Sergeant Robert Borrelli spent weeks with Eyewitness News, examining hours of audio tape and numerous crime reports.
It is proof, he says, that the Rockaway precinct where he was a supervisor has been downgrading felonies to make crime look low and top brass look good.
Borrelli says the NYPD has left him with no choice but to go public after months of ignoring his allegations of routine misclassification of crimes at the precinct.
He says the pressure there to manipulate crime reports has become unbearable.
" I just couldn't take it anymore," he said. "There came a point I finally broke, and I'm like you know this has to stop."
So, last May, Borrelli started handing over dozens of crime reports to the NYPD's Quality Assurance Division, whose job it is to ensure the accuracy of crime stats.
The reports, he claims, amounted to smoking gun - evidence of intentional, routine downgrading of crimes.
"They're constantly changing the classification to downgrade crimes so they're not tracked," he said. "It goes under the radar according to the FBI crime stats."
Eyewitness News asked if it meant the NYPD was trying to bury the serious crimes?
"That's correct," said Borrelli.
For example, an incident from last August in which an angry customer fired four shots at a cab driver, Borrelli says is a clear case of felony assault.
"I was the supervisor on the scene," he said. "I made the determination what we had, I appropriately charged the proper crime attempted assault 1. It was later on changed, believe the following morning, someone lined it out and changed it to reckless endangerment."
As a less serious crime, it did not have to be reported to the FBI.
In another case, the sergeant claims a felony burglary was downgraded to criminal mischief after an officer coached the victim to exclude from the crime report that her ex-boyfriend stole two flat screen TVs from her apartment.
Borrelli was recording when he called the victim to ask why the report never mentions the stolen televisionsor the boyfriend's unlawful entry. Here is an excerpt of the conversation:
Borrelli: "Did he have permission to be there?"
Borrelli: "How come he had access to the keys though?"
Victim: "Because he took them from me."
Borrelli: "Did he also take two flat screen TVs out of your apartment?"
Victim: "Yes, yes."
Borrelli: "Did you write that in the report?"
Victim: "I didn't give every detail because they said make it short and sweet. They said write down he came into home, smashed your stuff and that was it. So I write down what they told me too."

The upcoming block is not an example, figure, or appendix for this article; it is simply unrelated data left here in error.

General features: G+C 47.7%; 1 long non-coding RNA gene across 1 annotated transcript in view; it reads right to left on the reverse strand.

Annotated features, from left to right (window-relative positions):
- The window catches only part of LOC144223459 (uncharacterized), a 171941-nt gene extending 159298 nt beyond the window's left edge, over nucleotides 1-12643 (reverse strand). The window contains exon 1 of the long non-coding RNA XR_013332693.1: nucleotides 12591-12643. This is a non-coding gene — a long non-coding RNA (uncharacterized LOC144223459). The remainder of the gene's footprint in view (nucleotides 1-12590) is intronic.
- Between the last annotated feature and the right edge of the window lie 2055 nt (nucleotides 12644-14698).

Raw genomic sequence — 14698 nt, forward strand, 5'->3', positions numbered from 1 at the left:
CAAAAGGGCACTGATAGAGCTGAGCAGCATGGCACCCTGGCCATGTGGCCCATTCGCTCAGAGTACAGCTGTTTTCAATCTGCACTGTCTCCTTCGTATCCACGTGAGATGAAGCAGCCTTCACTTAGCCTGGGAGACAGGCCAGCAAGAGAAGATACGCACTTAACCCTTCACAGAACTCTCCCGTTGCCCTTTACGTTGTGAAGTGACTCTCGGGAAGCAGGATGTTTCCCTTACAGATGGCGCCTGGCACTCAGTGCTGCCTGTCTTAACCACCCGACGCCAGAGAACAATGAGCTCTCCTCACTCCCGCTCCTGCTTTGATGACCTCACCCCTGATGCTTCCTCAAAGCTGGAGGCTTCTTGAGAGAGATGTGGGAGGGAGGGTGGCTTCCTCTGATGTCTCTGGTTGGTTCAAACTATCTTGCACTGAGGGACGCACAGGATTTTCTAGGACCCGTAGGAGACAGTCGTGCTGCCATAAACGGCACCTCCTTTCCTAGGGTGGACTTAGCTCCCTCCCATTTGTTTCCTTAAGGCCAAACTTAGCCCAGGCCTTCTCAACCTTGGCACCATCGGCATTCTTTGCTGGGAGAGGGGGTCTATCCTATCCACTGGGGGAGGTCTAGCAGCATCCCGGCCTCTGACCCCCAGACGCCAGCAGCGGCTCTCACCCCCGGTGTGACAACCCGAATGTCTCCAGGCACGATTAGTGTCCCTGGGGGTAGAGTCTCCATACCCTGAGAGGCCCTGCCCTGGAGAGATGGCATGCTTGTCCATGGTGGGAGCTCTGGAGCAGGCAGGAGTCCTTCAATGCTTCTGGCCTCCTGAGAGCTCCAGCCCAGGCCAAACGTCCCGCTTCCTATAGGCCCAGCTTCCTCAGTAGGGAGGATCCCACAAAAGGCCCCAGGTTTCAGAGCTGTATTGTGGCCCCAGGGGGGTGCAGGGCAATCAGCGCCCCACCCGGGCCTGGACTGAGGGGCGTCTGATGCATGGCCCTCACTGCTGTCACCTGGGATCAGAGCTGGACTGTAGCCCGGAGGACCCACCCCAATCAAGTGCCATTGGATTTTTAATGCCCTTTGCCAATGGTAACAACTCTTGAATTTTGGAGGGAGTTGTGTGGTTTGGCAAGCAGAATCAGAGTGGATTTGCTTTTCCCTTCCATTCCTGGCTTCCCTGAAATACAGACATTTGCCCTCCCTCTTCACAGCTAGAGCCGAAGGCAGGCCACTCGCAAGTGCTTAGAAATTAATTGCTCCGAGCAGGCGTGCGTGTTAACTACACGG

Borrelli says Quality Assurance admitted in a secret taped conversation that some of the reports he gave to them had been misclassified. Here is part of that conversation:
Borrelli: "Now, do you think kind of what I'm saying is being corroborated?"
Quality Assurance Inspector: "We have a couple of misclasses, obviously, based on some of your calls. We have misclass on crimes, we have misclass on domestic. So we have some misclasses."
The NYPD says Borelli's allegations of widespread downgrading have been unsubstantiated by a Quality Assurance audit at the 100th Precinct.
They found out of 925 audited crime reports, just 17 had been misclassified.
But of the reports Borelli fed to Quality Assurance, four of them were determined to be misclassified.
"They wanted to shut me up," he said.
Borrelli is no longer able to feed misclassified reports to Quality Assurance.
Suddenly and without explanation, he was recently transferred out of the precinct where he had been a supervisor for nearly a decade to the midnight shift at the Bronx courthouse.
"They needed to isolate me," Borelli said. "They needed to contain me, so they transferred me out to remove me from access to the complaint reports that I was giving to Quality Assurance on a daily basis."
Borrelli has also been hit with discipline charges for an argument with an officer.
The NYPD says the number of misclassifications found in their audit at the 100th Precinct was around 2 percent, the average at precincts citywide.
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